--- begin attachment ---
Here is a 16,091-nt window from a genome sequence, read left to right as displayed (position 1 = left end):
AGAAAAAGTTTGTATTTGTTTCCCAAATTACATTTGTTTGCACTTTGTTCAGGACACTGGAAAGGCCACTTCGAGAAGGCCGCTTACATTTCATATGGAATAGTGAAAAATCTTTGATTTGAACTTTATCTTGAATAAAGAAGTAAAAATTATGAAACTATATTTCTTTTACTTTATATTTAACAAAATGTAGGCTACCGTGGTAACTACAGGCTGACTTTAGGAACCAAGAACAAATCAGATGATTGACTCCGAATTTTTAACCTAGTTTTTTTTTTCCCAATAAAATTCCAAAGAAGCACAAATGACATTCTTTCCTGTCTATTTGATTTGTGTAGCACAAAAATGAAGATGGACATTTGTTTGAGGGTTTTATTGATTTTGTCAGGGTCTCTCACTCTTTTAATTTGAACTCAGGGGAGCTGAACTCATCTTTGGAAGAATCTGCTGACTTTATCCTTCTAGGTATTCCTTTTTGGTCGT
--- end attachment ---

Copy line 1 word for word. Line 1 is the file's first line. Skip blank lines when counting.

Here is a 16,091-nt window from a genome sequence, read left to right as displayed (position 1 = left end):